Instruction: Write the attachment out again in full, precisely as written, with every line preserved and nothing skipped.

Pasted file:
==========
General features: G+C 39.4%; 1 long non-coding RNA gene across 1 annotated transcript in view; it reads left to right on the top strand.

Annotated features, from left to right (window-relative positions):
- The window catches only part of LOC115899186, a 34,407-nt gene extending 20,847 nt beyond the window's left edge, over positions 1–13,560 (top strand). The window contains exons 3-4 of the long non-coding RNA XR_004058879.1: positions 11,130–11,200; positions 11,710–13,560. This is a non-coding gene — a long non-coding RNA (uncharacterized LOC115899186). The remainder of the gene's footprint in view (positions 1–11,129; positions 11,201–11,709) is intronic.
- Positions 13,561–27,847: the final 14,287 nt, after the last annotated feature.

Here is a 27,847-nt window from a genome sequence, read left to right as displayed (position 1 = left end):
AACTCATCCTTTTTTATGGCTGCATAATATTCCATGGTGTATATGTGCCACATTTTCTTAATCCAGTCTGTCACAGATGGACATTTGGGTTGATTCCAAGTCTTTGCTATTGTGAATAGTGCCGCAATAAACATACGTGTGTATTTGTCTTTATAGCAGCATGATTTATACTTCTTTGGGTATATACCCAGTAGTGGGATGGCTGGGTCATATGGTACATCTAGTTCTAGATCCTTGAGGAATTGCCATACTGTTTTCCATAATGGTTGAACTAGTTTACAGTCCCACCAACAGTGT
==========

General features: G+C 39.4%; 1 long non-coding RNA gene across 1 annotated transcript in view; it reads left to right on the top strand.

Annotated features, from left to right (window-relative positions):
- The window catches only part of LOC115899186, a 34,407-nt gene extending 20,847 nt beyond the window's left edge, over positions 1–13,560 (top strand). The window contains exons 3-4 of the long non-coding RNA XR_004058879.1: positions 11,130–11,200; positions 11,710–13,560. This is a non-coding gene — a long non-coding RNA (uncharacterized LOC115899186). The remainder of the gene's footprint in view (positions 1–11,129; positions 11,201–11,709) is intronic.
- Positions 13,561–27,847: the final 14,287 nt, after the last annotated feature.

Here is a 27,847-nt window from a genome sequence, read left to right as displayed (position 1 = left end):
AACTCATCCTTTTTTATGGCTGCATAATATTCCATGGTGTATATGTGCCACATTTTCTTAATCCAGTCTGTCACAGATGGACATTTGGGTTGATTCCAAGTCTTTGCTATTGTGAATAGTGCCGCAATAAACATACGTGTGTATTTGTCTTTATAGCAGCATGATTTATACTTCTTTGGGTATATACCCAGTAGTGGGATGGCTGGGTCATATGGTACATCTAGTTCTAGATCCTTGAGGAATTGCCATACTGTTTTCCATAATGGTTGAACTAGTTTACAGTCCCACCAACAGTGT